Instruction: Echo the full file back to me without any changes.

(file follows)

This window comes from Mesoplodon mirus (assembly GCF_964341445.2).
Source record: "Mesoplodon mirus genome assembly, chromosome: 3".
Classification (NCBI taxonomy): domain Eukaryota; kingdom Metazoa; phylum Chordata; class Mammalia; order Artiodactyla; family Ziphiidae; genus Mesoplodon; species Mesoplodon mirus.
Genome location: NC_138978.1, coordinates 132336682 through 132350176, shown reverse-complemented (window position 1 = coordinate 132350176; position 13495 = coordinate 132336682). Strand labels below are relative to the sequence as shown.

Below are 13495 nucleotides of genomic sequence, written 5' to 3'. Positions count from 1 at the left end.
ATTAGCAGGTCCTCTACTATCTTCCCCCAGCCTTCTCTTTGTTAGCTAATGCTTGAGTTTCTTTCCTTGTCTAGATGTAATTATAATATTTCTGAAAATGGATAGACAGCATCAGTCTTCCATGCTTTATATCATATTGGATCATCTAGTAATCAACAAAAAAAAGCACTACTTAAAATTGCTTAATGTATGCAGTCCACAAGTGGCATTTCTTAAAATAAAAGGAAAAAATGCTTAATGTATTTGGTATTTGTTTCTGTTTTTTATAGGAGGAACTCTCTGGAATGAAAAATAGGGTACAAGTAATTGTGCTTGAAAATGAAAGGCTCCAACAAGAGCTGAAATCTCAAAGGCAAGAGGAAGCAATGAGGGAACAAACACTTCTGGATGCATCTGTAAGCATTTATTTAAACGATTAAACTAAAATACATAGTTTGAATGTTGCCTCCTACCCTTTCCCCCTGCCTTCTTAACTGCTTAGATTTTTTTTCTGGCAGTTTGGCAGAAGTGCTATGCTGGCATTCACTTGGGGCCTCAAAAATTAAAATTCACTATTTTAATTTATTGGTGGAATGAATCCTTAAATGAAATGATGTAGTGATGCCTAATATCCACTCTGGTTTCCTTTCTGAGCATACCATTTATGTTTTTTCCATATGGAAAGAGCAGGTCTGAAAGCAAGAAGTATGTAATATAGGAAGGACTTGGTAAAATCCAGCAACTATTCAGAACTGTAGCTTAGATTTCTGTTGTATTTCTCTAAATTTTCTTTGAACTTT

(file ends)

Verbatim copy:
This window comes from Mesoplodon mirus (assembly GCF_964341445.2).
Source record: "Mesoplodon mirus genome assembly, chromosome: 3".
Classification (NCBI taxonomy): domain Eukaryota; kingdom Metazoa; phylum Chordata; class Mammalia; order Artiodactyla; family Ziphiidae; genus Mesoplodon; species Mesoplodon mirus.
Genome location: NC_138978.1, coordinates 132336682 through 132350176, shown reverse-complemented (window position 1 = coordinate 132350176; position 13495 = coordinate 132336682). Strand labels below are relative to the sequence as shown.

Below are 13495 nucleotides of genomic sequence, written 5' to 3'. Positions count from 1 at the left end.
ATTAGCAGGTCCTCTACTATCTTCCCCCAGCCTTCTCTTTGTTAGCTAATGCTTGAGTTTCTTTCCTTGTCTAGATGTAATTATAATATTTCTGAAAATGGATAGACAGCATCAGTCTTCCATGCTTTATATCATATTGGATCATCTAGTAATCAACAAAAAAAAGCACTACTTAAAATTGCTTAATGTATGCAGTCCACAAGTGGCATTTCTTAAAATAAAAGGAAAAAATGCTTAATGTATTTGGTATTTGTTTCTGTTTTTTATAGGAGGAACTCTCTGGAATGAAAAATAGGGTACAAGTAATTGTGCTTGAAAATGAAAGGCTCCAACAAGAGCTGAAATCTCAAAGGCAAGAGGAAGCAATGAGGGAACAAACACTTCTGGATGCATCTGTAAGCATTTATTTAAACGATTAAACTAAAATACATAGTTTGAATGTTGCCTCCTACCCTTTCCCCCTGCCTTCTTAACTGCTTAGATTTTTTTTCTGGCAGTTTGGCAGAAGTGCTATGCTGGCATTCACTTGGGGCCTCAAAAATTAAAATTCACTATTTTAATTTATTGGTGGAATGAATCCTTAAATGAAATGATGTAGTGATGCCTAATATCCACTCTGGTTTCCTTTCTGAGCATACCATTTATGTTTTTTCCATATGGAAAGAGCAGGTCTGAAAGCAAGAAGTATGTAATATAGGAAGGACTTGGTAAAATCCAGCAACTATTCAGAACTGTAGCTTAGATTTCTGTTGTATTTCTCTAAATTTTCTTTGAACTTT